Have you got <any><some> paper for the printer?

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Anais Lee

Senior Member
Cantonese
I find the "any vs some" rules really frustrating and it seems only native speakers have the intuition of what's right. I've read that "any" is generally used in questions but then "some" can be used in questions when the speaker expects a positive answer. If I say "have you got some paper for the printer?", is there any subtle difference from "have you got any paper for the printer?"

I've also heard that there's little difference between "do you need any help?" and "do you need some help?", which makes it even more confusing.
 
  • Andygc

    Senior Member
    British English
    Yes, a subtle but not particularly important difference.

    I can't find the printer paper. "Have you got any paper for the printer?"

    You have just received the stationery delivery. I ask you "Did you get/Have you got some paper for the printer?"

    But that is not in any way a rule.
     

    Anais Lee

    Senior Member
    Cantonese
    If I ask the question because I can't find the printer paper, would it be correct if I use "some" instead of "any"?
     

    PaulQ

    Senior Member
    UK
    English - England
    Yes. If any qualifies plural noun or an uncountable noun (and in your example, "paper" is uncountable) then any and some are interchangeable:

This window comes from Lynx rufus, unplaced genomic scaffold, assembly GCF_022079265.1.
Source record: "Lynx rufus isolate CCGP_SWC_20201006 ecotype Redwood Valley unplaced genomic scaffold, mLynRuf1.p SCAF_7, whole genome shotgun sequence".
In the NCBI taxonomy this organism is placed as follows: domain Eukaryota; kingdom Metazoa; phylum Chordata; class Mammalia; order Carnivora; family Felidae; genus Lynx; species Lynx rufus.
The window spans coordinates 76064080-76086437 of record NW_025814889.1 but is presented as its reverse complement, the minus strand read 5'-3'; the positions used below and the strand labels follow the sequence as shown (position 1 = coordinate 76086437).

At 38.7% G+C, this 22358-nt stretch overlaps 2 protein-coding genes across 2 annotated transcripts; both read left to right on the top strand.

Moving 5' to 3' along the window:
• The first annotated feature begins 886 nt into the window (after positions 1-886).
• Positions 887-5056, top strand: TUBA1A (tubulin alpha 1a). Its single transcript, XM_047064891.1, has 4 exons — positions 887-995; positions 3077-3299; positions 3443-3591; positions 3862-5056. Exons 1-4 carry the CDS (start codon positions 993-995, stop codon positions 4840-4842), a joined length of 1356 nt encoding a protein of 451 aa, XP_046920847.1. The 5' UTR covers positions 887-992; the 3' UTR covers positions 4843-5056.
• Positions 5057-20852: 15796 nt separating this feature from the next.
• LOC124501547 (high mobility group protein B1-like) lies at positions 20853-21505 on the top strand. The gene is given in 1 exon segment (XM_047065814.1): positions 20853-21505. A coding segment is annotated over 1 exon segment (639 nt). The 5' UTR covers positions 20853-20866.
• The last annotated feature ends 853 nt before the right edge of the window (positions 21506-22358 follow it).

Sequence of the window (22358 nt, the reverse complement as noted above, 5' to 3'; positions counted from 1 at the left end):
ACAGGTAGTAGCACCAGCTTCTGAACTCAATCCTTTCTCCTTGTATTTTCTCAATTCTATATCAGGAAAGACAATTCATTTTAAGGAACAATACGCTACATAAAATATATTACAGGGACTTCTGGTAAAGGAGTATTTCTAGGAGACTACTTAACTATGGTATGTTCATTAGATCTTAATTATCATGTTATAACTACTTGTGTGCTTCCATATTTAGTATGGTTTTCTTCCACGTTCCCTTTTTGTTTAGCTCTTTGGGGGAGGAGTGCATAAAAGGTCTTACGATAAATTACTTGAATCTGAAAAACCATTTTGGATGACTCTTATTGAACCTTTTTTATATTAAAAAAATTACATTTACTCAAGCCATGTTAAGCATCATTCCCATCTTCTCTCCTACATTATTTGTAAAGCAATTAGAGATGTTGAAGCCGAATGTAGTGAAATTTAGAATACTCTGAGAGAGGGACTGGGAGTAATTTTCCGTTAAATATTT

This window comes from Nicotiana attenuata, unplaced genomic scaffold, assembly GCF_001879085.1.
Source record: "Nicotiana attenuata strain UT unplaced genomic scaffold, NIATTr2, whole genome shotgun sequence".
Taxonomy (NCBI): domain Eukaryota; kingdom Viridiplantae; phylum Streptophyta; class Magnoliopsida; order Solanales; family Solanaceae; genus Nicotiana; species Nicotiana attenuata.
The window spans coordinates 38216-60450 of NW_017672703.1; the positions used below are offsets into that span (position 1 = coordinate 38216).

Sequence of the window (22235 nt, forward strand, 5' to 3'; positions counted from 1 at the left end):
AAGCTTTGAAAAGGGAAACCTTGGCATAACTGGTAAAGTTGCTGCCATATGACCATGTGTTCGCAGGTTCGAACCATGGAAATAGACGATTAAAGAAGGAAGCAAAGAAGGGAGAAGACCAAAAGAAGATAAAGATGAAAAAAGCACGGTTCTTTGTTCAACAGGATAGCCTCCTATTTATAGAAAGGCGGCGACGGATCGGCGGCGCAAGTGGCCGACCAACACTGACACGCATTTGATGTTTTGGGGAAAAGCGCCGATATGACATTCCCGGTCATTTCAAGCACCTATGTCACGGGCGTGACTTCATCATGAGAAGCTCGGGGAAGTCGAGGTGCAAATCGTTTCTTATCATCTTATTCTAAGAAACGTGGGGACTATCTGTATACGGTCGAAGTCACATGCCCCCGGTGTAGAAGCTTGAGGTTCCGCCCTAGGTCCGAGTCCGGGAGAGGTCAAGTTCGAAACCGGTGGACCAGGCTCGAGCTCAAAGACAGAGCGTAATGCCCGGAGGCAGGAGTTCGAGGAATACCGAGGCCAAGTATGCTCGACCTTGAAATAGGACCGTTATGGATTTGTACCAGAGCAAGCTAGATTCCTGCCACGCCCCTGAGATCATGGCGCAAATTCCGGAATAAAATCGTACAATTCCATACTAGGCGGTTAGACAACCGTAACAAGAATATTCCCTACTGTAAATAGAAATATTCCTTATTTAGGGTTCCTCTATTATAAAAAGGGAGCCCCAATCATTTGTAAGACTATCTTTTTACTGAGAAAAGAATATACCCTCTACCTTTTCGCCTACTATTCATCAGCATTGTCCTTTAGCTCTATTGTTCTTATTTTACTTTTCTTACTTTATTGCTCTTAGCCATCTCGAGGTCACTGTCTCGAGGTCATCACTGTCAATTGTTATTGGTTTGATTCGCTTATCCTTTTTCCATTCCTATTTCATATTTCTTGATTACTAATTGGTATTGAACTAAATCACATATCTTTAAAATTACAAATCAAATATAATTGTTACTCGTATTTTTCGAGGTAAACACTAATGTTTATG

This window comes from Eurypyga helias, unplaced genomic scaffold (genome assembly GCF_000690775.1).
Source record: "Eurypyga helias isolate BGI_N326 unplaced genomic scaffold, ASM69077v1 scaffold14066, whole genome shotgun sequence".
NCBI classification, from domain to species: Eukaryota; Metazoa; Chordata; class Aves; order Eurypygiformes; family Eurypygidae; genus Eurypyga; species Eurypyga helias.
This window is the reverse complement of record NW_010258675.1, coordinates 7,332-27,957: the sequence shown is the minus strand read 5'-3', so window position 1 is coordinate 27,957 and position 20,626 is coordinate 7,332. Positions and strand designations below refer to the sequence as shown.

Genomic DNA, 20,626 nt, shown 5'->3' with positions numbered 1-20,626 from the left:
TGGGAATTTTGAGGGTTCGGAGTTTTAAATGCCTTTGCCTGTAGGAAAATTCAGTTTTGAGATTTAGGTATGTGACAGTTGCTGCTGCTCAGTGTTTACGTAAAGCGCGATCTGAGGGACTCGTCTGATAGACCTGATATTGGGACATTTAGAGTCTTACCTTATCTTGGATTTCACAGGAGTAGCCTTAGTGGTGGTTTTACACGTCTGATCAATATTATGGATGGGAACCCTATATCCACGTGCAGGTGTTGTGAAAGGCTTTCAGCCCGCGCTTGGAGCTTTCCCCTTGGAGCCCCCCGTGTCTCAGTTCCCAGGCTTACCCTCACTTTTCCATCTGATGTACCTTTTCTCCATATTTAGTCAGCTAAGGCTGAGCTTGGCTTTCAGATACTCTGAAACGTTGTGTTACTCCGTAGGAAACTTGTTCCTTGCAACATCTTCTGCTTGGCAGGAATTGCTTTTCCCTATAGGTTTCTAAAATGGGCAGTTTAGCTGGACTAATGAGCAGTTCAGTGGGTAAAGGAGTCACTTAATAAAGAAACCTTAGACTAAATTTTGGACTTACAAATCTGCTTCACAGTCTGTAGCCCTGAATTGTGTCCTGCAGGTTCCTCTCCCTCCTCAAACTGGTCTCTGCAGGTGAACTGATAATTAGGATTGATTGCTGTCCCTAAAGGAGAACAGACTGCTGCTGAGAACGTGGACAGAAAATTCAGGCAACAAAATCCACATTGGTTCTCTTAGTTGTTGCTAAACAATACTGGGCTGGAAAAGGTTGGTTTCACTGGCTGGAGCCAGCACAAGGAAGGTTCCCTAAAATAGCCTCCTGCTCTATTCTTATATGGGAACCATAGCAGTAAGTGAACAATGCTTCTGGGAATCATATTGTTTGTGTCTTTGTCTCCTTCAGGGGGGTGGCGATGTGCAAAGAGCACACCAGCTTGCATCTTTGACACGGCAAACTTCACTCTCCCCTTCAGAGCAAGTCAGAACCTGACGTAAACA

Have you
    (i) any <apples/paper> implies an indefinite number or quantity of all the apples/paper that are/is available [in the world].
    (ii) some <apples> is the plural of an apple, where an apple = one example of an apple - Some apples = a plural number but not a large number or quantity of examples of apples.
     

    Linkway

    Senior Member
    British English
    If I know or expect that the other person has got some paper somewhere, and I'm just asking them in a polite/friendly way to bring it, I could say:
    Have you got some paper for the printer?

    But if I have no idea whether they have or haven't, I'm more likely to say:

    Have you got any paper for the printer?

    In many instances, any and some are effectively interchangeable ie people could use either and it wouldn't make any significant difference.

    However, when answering either of the above example questions, the answer would need to be:
    Yes, I have some. (Not 'any'.)
    Or:
    No, I don't have any. (Not 'some'.)
     
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